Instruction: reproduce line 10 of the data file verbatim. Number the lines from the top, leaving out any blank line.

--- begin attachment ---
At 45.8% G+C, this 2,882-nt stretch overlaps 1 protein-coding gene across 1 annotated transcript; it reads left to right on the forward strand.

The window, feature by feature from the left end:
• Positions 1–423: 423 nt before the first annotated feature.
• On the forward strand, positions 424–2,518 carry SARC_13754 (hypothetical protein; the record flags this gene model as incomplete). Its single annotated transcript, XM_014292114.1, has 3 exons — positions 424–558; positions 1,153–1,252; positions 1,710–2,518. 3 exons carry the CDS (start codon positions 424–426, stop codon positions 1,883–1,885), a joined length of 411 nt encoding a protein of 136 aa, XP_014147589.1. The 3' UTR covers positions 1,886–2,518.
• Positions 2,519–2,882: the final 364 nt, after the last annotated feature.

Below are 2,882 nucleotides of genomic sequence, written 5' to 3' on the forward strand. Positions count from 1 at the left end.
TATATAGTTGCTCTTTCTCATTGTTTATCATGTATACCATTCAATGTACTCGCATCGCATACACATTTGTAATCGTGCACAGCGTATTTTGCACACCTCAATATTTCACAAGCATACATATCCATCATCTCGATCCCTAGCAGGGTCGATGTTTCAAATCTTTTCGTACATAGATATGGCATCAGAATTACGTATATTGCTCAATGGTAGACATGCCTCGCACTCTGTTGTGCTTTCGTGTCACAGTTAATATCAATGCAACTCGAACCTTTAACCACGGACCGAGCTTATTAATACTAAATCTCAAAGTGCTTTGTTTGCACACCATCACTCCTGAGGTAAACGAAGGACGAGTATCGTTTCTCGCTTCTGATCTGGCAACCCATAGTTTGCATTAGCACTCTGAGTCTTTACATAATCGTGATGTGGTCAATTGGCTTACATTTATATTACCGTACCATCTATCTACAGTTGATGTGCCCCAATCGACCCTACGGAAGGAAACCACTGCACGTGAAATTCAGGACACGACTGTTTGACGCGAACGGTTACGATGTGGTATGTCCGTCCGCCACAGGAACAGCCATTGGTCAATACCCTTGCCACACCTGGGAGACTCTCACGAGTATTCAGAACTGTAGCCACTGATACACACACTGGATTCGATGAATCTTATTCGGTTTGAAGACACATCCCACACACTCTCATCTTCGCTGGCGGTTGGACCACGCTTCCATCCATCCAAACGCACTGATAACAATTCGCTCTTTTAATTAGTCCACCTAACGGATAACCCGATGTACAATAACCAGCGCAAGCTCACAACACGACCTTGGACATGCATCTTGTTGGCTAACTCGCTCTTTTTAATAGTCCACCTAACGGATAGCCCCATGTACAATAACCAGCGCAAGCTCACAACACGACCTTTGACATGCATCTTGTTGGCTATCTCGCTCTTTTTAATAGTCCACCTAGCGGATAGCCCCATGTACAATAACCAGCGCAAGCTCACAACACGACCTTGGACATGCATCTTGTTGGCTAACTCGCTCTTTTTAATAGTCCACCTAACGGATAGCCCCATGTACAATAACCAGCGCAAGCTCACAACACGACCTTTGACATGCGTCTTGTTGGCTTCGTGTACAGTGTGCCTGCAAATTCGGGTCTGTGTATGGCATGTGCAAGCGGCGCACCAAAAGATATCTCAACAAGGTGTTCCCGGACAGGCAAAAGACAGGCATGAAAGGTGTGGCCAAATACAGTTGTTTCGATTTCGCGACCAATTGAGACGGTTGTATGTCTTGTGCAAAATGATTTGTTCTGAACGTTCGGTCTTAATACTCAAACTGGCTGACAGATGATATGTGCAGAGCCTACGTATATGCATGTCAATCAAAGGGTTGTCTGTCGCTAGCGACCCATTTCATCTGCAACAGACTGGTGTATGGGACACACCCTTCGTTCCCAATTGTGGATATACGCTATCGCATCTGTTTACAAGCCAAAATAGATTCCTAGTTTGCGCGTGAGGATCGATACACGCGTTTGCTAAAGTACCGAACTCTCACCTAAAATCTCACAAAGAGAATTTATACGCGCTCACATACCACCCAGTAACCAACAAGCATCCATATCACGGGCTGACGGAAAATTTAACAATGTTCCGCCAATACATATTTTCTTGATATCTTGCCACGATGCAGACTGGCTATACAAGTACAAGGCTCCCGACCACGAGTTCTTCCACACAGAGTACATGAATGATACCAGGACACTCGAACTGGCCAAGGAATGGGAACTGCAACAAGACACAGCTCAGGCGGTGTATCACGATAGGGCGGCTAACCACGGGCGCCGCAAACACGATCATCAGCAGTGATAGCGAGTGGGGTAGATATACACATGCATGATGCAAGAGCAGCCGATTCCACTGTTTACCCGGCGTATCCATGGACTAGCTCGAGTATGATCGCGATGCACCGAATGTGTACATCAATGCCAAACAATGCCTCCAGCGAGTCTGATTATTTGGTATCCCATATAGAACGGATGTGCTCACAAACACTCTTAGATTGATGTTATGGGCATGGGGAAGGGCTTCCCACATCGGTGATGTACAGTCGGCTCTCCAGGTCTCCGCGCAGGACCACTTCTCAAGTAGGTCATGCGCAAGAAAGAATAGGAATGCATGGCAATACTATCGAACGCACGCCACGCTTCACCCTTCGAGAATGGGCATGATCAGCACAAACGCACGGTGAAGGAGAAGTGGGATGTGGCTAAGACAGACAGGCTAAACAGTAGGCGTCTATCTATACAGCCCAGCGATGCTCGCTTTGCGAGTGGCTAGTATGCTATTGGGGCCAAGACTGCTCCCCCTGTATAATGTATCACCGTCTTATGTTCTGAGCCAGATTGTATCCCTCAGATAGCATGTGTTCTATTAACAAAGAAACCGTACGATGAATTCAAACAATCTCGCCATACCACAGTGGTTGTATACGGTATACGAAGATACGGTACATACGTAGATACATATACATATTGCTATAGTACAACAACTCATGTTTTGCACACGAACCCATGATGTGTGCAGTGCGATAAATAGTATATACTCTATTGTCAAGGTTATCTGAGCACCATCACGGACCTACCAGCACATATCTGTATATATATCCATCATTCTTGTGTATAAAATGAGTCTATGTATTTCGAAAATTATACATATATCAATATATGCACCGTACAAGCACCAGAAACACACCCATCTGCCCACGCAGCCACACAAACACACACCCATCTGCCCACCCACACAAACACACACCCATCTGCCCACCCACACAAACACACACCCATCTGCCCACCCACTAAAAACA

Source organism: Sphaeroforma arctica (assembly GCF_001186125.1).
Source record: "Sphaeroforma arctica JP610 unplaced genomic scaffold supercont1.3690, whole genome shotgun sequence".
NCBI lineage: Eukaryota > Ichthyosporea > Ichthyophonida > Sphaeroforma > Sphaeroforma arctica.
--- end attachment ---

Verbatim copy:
NCBI lineage: Eukaryota > Ichthyosporea > Ichthyophonida > Sphaeroforma > Sphaeroforma arctica.